The Senate on Monday finalized plans for broad reforms in how sexual assault cases are handled in the military, just days after a bitter floor fight over a larger overhaul of the entire military justice system.
The new measure, sponsored by Sen. Claire McCaskill, D-Mo., passed unanimously, disguising deep rifts within the chamber over how best to protect victims and punish sex offenders.
It halts — for now — a months-long fight between two top female Democrats in the Senate on this issue, one that McCaskill complained painted her as soft on military leaders despite her insistence on tougher rules for the services.
“The argument was posed as victims versus commanders and whose side are you on,” she told reporters last week. “It’s not that simple.”
Under the Senate-passed bill, military commanders no longer would be able to overturn jury convictions; the statute of limitations for military rapes would be erased; and victims would receive their own independent counsel in sex crimes cases.
The bill also would require civilian review if a commander declines to prosecute a sexual assault case; require dishonorable discharges for troops convicted of such crimes; and create harsh punishments for anyone who retaliates against victims who report rapes and assaults.
And it dumps the so-called “good soldier” defense, which allowed lawyers to cite service members’ past exemplary service as evidence that they would not commit violent crimes.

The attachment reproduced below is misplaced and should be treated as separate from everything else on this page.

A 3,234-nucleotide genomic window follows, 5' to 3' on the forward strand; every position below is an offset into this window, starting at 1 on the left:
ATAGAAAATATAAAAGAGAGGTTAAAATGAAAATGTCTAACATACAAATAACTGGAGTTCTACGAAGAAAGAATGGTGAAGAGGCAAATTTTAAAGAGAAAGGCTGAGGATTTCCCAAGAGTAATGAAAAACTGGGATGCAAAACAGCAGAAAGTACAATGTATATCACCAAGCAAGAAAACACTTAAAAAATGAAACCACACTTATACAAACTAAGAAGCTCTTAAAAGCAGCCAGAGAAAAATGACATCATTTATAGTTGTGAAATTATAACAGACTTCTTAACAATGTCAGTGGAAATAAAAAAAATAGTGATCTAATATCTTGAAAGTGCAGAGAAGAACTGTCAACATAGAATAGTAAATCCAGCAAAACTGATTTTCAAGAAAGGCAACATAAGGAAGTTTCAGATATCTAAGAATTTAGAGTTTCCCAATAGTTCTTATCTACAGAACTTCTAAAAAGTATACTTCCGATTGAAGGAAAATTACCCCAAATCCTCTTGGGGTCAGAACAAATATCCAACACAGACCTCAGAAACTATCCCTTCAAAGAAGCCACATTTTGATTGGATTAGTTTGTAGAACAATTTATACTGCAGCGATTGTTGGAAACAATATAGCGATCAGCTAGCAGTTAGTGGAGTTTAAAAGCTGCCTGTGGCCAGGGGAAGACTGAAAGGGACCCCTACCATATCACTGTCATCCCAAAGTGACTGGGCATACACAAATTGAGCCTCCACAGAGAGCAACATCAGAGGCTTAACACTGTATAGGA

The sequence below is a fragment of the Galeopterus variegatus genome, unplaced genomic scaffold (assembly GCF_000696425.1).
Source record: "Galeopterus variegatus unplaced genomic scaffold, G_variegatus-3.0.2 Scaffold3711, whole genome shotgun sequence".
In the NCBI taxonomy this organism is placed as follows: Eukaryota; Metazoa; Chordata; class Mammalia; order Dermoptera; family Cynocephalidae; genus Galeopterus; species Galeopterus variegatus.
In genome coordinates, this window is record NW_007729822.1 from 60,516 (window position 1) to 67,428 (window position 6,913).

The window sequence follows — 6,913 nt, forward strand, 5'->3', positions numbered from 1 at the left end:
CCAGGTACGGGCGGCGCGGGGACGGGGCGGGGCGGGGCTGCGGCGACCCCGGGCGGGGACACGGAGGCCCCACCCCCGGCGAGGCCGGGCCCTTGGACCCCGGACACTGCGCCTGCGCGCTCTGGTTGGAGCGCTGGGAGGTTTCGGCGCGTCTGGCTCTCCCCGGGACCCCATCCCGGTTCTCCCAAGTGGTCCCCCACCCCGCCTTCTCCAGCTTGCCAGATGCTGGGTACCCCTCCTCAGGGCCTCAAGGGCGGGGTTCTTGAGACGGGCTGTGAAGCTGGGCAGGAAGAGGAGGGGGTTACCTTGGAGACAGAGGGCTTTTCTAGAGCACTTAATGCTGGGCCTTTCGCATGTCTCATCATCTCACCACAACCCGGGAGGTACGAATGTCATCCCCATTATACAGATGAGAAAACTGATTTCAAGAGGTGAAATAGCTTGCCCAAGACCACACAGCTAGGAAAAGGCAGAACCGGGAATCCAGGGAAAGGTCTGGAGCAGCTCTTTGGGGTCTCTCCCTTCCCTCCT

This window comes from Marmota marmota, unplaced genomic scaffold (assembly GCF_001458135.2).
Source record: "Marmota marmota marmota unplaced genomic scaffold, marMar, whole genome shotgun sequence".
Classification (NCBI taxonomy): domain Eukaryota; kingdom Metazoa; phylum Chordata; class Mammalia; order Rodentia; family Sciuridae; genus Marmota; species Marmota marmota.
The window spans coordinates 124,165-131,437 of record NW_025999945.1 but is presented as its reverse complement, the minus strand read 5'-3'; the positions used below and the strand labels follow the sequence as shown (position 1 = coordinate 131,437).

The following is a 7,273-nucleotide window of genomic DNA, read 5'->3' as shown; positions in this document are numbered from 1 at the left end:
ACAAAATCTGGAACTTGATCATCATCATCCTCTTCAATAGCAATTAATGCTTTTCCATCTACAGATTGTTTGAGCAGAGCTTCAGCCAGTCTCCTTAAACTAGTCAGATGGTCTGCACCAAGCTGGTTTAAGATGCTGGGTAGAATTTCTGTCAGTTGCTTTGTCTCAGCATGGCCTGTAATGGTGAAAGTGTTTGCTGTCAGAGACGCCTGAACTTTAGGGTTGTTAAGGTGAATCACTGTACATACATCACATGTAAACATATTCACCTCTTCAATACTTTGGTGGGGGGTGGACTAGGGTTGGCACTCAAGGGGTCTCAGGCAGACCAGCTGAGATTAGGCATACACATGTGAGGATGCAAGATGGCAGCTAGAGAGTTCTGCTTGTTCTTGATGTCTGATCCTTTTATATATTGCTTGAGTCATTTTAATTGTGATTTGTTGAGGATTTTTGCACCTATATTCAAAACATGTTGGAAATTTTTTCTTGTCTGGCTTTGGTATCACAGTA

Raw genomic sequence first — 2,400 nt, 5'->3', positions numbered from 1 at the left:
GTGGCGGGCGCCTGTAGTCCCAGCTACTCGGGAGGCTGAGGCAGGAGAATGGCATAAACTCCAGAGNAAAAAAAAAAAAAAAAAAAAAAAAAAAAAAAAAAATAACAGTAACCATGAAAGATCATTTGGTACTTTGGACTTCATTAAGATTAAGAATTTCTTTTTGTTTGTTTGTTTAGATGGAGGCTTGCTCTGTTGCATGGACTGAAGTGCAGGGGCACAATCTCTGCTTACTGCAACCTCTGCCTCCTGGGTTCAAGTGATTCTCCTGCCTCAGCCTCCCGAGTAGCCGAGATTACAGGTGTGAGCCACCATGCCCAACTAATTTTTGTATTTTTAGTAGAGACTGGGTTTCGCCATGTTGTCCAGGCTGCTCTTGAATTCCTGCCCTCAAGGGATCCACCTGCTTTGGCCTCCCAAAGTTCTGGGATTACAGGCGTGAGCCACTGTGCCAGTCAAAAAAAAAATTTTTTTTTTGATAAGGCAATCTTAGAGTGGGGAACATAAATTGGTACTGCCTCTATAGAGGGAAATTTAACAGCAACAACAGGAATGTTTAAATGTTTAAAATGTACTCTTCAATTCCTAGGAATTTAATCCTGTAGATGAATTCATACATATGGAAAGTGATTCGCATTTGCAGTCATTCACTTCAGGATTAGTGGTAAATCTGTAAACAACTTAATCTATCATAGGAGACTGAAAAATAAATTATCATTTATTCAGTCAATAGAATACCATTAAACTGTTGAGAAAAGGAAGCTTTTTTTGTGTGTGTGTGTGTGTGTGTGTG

The measure builds on sexual assault reforms already adopted by Congress last year, in response to questionable response from military leaders following several high-profile sex crimes and rising reports of improper behavior in the ranks.
According to the Defense Department, roughly 26,000 instances of unwanted sexual contact occurred in the military in 2012, but less than 13 percent were reported and only half of those went to court.
Critics of the system argued that military indifference and vindictiveness was to blame, often accusing victims of hurting unit readiness by reporting the crimes.
Veterans’ groups and victim advocacy organizations had lobbied for changes in McCaskill’s bill in recent years, particularly the extra protections for men and women who report sex crimes.
But over the last year, a number of groups rallied behind an alternative measure sponsored by Sen. Kirsten Gillibrand, D-N.Y., chairwoman of the Senate Armed Services Committee’s personnel panel, arguing that McCaskill’s reforms didn’t go far enough.
Gillibrand’s plan, which was strongly opposed by military leaders, would have completely separated sexual assault prosecutions from the military justice system in an effort to ensure complete independence from negative influence.
Opponents called her plan a dismantling of the military’s judiciary, noting that under the bill other major crimes could be assigned to independent prosecutors. McCaskill argued that prosecutors — not commanders — were more loathe to go after sex offenders, and taking the cases away from them would result in less scrutiny of cases.
Last week, Gillibrand’s measure fell five votes short of overcoming a filibuster that would have moved it forward for a straight up-or-down vote, despite 55 senators backing the proposal. Gillibrand has vowed to bring up the proposal again in coming months.
Meanwhile, McCaskill said she is hopeful that the strong Senate support for her measure in the wake of the controversy will provide momentum for her legislation in the House. She said the changes would give the military “one of the most victim-friendly justice systems in the world.”
House leaders had publicly dismissed Gillibrand’s plan, but has been more receptive to accepting some of the changes in McCaskill’s bill. No hearings or voting timelines have been scheduled.